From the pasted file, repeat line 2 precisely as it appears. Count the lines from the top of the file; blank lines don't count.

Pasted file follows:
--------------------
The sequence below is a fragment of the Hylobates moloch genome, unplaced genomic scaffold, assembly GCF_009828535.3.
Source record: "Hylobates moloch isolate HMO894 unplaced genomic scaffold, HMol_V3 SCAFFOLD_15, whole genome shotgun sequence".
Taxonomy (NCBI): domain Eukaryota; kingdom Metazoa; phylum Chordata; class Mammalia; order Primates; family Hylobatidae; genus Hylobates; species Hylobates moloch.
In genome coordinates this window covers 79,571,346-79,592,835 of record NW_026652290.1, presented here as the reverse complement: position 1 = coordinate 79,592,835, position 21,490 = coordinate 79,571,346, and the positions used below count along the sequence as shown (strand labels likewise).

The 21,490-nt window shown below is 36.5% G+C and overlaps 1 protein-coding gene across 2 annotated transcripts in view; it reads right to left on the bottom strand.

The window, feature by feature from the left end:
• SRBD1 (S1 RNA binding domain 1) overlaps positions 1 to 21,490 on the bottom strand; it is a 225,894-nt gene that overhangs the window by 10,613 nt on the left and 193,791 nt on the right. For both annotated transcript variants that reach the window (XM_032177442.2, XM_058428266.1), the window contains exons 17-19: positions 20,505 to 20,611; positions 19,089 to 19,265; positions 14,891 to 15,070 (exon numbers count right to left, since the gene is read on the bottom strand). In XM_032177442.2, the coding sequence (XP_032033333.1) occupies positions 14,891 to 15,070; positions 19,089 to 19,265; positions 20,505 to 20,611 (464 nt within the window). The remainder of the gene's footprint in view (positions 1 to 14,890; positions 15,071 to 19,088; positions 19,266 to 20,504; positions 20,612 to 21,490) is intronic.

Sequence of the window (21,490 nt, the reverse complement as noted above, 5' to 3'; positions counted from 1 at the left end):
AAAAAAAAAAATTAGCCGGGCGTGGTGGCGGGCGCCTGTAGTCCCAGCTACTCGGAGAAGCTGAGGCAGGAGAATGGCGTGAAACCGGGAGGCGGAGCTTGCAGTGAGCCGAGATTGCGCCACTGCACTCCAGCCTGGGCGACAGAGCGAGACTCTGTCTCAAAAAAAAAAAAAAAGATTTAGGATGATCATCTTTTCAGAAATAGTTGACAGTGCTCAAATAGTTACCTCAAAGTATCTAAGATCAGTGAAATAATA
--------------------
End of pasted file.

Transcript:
Source record: "Hylobates moloch isolate HMO894 unplaced genomic scaffold, HMol_V3 SCAFFOLD_15, whole genome shotgun sequence".